Three school districts have been operating in Blount County for about a century, and local leaders say that’s likely to continue.

“We have three really good systems right now that are doing great things, meeting the needs of kids,” said Mike Winstead, director of Maryville City Schools.

Added Rob Britt, director of Blount County Schools: “I am proud to live in a place where three school systems can live together, can cooperate with one another, can actually share activities and some resources together, and I don’t know anywhere you can go and find three better school systems that coexist. I’m proud of that.”

Although county leaders have considered consolidating the school systems through the decades, including in the 1930s, 1970s and 1990s, no one today expects that to happen.

“The community ownership in Blount County for their local school system is at the highest level I’ve known,” said Brian Bell, who was an assistant director of Blount County Schools before becoming director of Alcoa City Schools in 2011. “They love them. It’s part of their identity.”

“Maryville High School, Maryville City Schools is part of Maryville’s identity. Our high school, our school system is part of Alcoa’s identity. To move away from that, the city would be lopping off one of its arms,” Bell said.

Fiscal capacity

One area where the directors do disagree is funding.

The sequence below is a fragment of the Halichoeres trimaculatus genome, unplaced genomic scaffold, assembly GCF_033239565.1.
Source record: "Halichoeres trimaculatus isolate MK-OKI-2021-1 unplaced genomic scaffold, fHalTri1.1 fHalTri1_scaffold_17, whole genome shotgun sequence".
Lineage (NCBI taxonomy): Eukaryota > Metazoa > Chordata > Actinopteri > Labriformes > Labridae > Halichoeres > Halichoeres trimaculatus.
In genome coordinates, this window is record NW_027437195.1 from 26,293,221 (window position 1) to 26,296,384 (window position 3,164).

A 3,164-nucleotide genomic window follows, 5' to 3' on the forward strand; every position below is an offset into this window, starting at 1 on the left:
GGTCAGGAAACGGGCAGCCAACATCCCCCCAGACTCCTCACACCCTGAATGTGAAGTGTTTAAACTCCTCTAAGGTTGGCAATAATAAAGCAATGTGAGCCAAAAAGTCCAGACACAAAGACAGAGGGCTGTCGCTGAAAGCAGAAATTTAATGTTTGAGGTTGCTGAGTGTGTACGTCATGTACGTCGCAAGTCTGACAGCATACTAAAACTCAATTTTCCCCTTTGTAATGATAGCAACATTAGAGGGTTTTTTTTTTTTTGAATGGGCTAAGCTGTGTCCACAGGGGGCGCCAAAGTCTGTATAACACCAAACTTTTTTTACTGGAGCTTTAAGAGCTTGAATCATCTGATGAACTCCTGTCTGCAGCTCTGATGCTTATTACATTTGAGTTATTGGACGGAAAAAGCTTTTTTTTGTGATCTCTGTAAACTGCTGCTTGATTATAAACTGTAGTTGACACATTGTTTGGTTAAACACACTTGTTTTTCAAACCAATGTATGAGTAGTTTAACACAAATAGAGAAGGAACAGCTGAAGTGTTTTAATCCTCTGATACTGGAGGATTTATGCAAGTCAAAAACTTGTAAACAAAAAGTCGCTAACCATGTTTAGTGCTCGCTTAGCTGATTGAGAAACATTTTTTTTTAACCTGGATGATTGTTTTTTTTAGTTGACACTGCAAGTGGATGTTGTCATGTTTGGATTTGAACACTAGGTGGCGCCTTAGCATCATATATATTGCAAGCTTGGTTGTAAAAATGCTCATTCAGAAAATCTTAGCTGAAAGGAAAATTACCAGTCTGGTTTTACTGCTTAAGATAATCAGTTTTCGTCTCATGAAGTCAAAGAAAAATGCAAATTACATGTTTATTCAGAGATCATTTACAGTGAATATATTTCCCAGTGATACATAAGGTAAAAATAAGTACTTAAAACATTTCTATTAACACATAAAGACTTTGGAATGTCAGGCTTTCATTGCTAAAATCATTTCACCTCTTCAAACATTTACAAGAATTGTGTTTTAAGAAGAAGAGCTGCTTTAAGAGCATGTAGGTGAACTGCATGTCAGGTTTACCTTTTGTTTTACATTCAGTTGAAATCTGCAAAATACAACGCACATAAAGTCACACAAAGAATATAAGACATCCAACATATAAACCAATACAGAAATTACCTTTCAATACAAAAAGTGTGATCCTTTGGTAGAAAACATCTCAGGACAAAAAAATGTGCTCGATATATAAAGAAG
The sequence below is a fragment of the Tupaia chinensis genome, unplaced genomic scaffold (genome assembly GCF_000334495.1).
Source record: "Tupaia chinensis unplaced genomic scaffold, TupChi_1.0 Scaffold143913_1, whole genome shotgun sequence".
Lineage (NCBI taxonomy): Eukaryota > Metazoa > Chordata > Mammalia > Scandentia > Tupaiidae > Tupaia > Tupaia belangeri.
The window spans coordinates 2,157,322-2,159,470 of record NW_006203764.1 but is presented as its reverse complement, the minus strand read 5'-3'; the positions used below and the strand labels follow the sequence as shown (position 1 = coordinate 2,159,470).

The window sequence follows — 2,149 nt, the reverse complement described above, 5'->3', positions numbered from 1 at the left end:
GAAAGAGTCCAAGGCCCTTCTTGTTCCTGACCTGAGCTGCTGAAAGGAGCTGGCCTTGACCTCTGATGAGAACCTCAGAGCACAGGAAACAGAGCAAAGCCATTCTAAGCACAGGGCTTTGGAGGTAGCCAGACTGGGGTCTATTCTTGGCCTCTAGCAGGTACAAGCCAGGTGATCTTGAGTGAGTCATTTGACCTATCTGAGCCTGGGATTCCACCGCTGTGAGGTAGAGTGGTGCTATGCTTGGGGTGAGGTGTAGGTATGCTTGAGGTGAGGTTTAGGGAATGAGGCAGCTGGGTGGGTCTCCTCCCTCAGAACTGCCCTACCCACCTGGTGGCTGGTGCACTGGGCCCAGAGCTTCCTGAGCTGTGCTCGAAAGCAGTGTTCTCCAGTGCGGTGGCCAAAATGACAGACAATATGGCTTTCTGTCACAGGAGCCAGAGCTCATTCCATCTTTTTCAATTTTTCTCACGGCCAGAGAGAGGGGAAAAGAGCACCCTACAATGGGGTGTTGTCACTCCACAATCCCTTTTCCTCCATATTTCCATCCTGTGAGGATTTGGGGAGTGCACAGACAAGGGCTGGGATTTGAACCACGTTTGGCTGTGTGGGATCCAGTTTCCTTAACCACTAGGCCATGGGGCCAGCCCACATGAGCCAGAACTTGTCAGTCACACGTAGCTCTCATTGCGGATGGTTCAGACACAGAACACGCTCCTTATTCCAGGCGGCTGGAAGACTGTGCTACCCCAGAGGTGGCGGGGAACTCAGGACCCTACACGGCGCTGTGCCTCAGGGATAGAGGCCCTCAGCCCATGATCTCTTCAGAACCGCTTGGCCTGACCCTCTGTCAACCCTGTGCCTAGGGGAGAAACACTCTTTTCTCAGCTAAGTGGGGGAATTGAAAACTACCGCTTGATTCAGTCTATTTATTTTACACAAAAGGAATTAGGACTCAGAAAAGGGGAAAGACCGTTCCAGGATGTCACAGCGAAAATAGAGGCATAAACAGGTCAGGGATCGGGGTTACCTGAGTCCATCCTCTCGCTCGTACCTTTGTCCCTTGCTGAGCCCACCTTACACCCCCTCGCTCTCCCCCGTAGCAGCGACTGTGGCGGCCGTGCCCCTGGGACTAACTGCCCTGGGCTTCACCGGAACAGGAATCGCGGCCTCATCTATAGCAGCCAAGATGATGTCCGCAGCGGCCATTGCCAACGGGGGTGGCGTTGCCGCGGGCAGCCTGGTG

“I don’t think we have a level playing field,” Britt said.

Blount County Schools’ per-pupil funding is below the state average.

County property tax is divided among the districts, but the cities bring in additional revenue through their own property taxes.

With that additional funding, Britt said, “They’re able to do some things that challenge us.”

One of those things is offering teachers higher salaries and benefits.

”We have one pie, and how it gets divided is difficult,” Britt said. “We agree to disagree agreeably.”

Blount County’s share of state dollars also is partly based on the revenue capacity of the cities.

When the state of Tennessee divvies up funding under the Basic Education Program, it considers how much money localities can raise on their own.

In calculating fiscal capacity, it considers the county as a whole, not three separate districts. So an increase in the ability of cities to generate money can mean less state funding for county schools.

“Blount County government insufficiently funds Blount County Schools. Because of that, Blount County really underfunds all three school systems,” Bell said. “Maryville City and Alcoa City do a fantastic job of funding their school systems because it’s a priority, and I wish the county government would have that same priority.”

In 2015, the County Commission voted to allocate 4 cents from the county property tax for capital projects in the county, with no split for the cities.

”I question how they can do that and feel good about what they’re doing,” Winstead said. “Just because it’s legal doesn’t mean it’s right.”

In addition to levying additional property taxes to pay for schools, the city districts also can charge nonresident students tuition to attend their schools, something the county schools are not allowed to do under state law, although they still receive state funding based on enrollment.

Carving niches

The smaller enrollment in Alcoa and Maryville high schools limits their ability to offer some foreign language, advanced placement and career and technical education classes.

The Blount County Schools system offers more than two dozen programs of study, providing courses ranging from cosmetology to coding to collision repair.